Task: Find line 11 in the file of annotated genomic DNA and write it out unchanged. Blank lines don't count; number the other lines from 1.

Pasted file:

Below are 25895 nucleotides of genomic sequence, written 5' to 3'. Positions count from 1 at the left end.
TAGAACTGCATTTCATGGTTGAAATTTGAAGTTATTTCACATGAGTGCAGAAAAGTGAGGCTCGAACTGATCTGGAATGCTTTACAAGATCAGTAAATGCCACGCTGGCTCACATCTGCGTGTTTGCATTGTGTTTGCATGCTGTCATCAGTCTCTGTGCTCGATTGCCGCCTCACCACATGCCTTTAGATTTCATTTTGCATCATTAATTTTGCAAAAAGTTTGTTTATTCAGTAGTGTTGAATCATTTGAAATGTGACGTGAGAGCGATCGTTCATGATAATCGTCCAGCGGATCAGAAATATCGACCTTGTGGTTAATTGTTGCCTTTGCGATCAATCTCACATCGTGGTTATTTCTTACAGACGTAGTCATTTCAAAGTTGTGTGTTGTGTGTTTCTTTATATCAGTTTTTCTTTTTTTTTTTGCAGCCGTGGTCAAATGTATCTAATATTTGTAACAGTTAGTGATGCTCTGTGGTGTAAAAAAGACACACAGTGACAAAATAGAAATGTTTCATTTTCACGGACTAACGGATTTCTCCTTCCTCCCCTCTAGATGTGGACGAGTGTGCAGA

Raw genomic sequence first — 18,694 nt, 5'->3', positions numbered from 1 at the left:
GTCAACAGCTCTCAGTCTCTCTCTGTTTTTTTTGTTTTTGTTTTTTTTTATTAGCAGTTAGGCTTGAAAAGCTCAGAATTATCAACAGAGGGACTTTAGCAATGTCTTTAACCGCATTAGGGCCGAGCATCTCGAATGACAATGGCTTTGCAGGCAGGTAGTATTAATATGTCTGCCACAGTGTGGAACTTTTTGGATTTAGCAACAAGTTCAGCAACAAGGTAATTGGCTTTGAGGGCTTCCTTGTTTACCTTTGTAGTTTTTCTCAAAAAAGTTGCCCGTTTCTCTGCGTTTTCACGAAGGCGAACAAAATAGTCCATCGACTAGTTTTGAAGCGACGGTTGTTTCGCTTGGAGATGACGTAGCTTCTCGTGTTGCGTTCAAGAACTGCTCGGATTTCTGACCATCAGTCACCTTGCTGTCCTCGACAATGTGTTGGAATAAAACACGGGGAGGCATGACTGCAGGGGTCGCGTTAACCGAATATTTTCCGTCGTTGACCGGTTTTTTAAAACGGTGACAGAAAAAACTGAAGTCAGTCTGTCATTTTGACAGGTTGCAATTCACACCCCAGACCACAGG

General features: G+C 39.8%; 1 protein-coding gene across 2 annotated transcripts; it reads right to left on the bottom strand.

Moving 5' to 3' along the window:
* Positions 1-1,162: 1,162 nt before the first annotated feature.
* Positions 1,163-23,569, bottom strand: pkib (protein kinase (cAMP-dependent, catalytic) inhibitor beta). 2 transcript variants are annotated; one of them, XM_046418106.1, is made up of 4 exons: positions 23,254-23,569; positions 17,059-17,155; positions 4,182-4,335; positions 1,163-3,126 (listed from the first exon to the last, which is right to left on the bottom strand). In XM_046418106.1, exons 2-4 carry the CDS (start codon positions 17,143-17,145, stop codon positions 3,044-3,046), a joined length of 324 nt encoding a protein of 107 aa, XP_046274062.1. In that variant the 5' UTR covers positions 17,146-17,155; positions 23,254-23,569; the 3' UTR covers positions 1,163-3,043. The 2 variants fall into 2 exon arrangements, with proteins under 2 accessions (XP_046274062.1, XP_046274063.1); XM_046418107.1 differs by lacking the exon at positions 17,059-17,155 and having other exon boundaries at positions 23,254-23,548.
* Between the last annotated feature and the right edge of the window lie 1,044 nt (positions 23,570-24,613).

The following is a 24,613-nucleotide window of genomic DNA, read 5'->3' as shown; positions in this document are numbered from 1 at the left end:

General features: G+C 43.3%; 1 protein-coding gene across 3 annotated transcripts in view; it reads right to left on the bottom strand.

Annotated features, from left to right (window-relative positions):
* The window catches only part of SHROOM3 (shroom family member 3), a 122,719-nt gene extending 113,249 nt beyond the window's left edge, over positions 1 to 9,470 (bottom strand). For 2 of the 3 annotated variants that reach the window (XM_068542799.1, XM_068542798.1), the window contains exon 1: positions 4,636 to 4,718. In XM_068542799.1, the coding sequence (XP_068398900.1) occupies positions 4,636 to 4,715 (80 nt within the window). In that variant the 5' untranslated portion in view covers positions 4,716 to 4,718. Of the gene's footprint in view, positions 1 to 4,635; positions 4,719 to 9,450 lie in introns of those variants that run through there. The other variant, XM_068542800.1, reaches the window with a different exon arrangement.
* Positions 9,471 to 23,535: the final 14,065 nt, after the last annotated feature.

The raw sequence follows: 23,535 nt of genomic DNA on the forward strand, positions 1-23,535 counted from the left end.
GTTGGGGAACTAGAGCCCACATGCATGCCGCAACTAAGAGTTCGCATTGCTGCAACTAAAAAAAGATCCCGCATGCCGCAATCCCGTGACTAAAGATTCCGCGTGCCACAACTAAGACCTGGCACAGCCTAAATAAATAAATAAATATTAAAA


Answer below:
General features: G+C 43.3%; 1 protein-coding gene across 3 annotated transcripts in view; it reads right to left on the bottom strand.